I am hooked on Soule Mama, she is just amazing. Great ideas, great handmade goodies, and great recipes. When I found her recipe for Peppermint Bark I knew that it had to be made.
It’s almost like a steaming cup of hot chocolate with peppermint schnapps (but without the schnapps)! Mmmmmm. So good.
This is sure to become a family favorite. Yum 🙂
Three-Layer Peppermint Bark (from Orangette)
Adapted from Bon Appétit, December 1998
When you’re shopping for white chocolate, make sure that the words “cocoa butter” appear in the list of ingredients. When I went to buy mine, I was shocked by how many brands contain absolutely no cocoa butter. (Instead, you get only sugar, hydrogenated oil, artificial flavorings, and the like.) I wound up using Callebaut, which isn’t cheap, but it was a worthy splurge.
Also, to crush the peppermints coarsely, Bon Appétit advises tapping the wrapped candies firmly with the bottom edge of an unopened 15- to 16-ounce can. I used a heavy glass jar, and that worked fine too.
17 oz. white chocolate, such as Callebaut, finely chopped
30 red-and-white-striped hard peppermint candies, coarsely crushed
7 oz. bittersweet chocolate, such as Ghirardelli 60%, finely chopped
6 Tbsp. heavy cream
¾ tsp. peppermint extract
Turn a large baking sheet upside down, and cover it securely with aluminum foil. Measure out and mark a 9- by 12-inch rectangle on the foil.
Put the white chocolate in a metal (or other heatproof) bowl, and set it over a saucepan of barely simmering water. (Do not allow the bottom of the bowl to touch the water.) Stir occasionally until the chocolate is melted and smooth; if you take its temperature with a candy thermometer, it should register 110°F. Remove the chocolate from the heat. Pour 2/3 cup of it onto the rectangle on the foil. Using an icing spatula, spread the chocolate to fill the rectangle. Sprinkle with ¼ cup of the crushed peppermints. Chill until set, about 15 minutes.
Meanwhile, combine the bittersweet chocolate, cream, and peppermint extract in a heavy medium saucepan. Warm over medium-low heat, stirring frequently, until the mixture is just melted and smooth. Cool to barely lukewarm, about 5 minutes. Then remove the baking sheet from the refrigerator, and pour the bittersweet chocolate mixture over the white chocolate rectangle. Using an icing spatula – make sure you cleaned it after using it for the white chocolate, above! – spread the bittersweet chocolate in an even layer. Chill until very cold and firm, about 25 minutes.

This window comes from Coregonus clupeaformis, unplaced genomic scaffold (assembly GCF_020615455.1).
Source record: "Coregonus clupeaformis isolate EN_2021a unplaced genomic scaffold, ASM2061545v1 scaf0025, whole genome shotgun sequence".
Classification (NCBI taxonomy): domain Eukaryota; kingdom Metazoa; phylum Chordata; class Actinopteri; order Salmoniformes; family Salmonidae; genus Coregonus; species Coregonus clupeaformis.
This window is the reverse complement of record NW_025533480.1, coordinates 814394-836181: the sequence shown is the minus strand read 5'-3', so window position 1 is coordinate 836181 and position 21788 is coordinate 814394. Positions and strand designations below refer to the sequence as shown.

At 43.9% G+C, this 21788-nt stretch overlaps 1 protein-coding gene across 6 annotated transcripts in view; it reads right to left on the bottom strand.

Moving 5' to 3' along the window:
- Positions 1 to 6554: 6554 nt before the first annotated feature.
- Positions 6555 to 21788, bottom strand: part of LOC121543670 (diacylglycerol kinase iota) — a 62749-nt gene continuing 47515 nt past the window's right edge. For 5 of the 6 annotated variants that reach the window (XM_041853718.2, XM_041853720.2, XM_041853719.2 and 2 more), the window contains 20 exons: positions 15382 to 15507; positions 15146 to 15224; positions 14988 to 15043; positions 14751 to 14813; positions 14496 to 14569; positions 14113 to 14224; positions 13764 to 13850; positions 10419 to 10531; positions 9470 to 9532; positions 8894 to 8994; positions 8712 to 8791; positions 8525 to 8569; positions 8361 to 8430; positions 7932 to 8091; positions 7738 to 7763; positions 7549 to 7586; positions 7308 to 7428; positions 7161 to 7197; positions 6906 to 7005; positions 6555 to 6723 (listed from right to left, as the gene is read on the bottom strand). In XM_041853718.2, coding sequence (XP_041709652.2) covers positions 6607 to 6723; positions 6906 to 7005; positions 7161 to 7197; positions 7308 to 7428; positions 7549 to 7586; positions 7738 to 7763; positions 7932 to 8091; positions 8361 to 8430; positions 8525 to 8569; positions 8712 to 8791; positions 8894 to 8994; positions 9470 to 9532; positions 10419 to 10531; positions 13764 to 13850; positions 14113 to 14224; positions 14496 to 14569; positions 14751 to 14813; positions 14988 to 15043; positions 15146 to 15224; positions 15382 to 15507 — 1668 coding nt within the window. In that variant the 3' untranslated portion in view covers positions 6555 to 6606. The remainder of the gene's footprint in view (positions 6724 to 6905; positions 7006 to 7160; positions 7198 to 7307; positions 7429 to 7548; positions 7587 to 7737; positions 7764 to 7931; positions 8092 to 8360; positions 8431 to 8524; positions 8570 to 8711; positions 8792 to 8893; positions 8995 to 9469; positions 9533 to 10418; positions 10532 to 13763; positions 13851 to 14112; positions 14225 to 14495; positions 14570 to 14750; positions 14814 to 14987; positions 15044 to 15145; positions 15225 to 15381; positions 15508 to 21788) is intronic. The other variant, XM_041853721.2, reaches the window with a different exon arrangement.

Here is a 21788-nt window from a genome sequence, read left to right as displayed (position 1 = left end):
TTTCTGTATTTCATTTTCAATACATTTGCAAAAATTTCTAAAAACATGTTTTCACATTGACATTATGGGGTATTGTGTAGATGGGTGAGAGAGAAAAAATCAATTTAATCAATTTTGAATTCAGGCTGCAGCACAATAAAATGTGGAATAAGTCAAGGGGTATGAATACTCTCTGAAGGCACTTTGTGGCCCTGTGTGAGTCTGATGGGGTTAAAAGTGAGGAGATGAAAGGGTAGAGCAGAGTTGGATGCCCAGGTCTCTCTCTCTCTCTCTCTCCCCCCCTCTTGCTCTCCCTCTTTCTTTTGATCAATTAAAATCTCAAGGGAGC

Rewarm the remaining white chocolate over barely simmering water to 110°F. Working quickly, pour the white chocolate over the firm bittersweet layer, using your (again, clean) icing spatula to spread it to cover. Sprinkle with remaining crushed peppermints. Chill just until firm, about 20 minutes.
Carefully lift the foil from the baking sheet onto a large cutting board. Trim away any ragged edges of the rectangle. (These are yours to nibble at, a little prize for your efforts.) Cut the bark crosswise into 2-inch-wide strips. Using metal spatula, slip the bark off of the foil and onto the cutting board. Cut each strip crosswise into 3 sections, and then cut each section diagonally into 2 triangles. Or, alternatively, just cut each strip into smaller pieces of whatever size you like. That’s what I did.
Pack into an airtight container, with sheets of wax paper between layers of bark to prevent them from sticking to one another. Store in the refrigerator. Serve cold or, to emphasize the slight softness of the bittersweet layer, let stand at room temperature for 10 minutes before serving.
Note: This bark will keep for up to 2 weeks, if not more. If you plan to pack it in a tin or baggie with other holiday sweets, be sure to wrap it separately in plastic wrap. Or maybe wax paper and then plastic wrap, so that it doesn’t sweat. If you left it naked, so to speak, to mix and mingle with other cookies or candies, everything might wind up tasting and smelling like peppermint.
Yield: about 36 pieces, or more, if you cut them smaller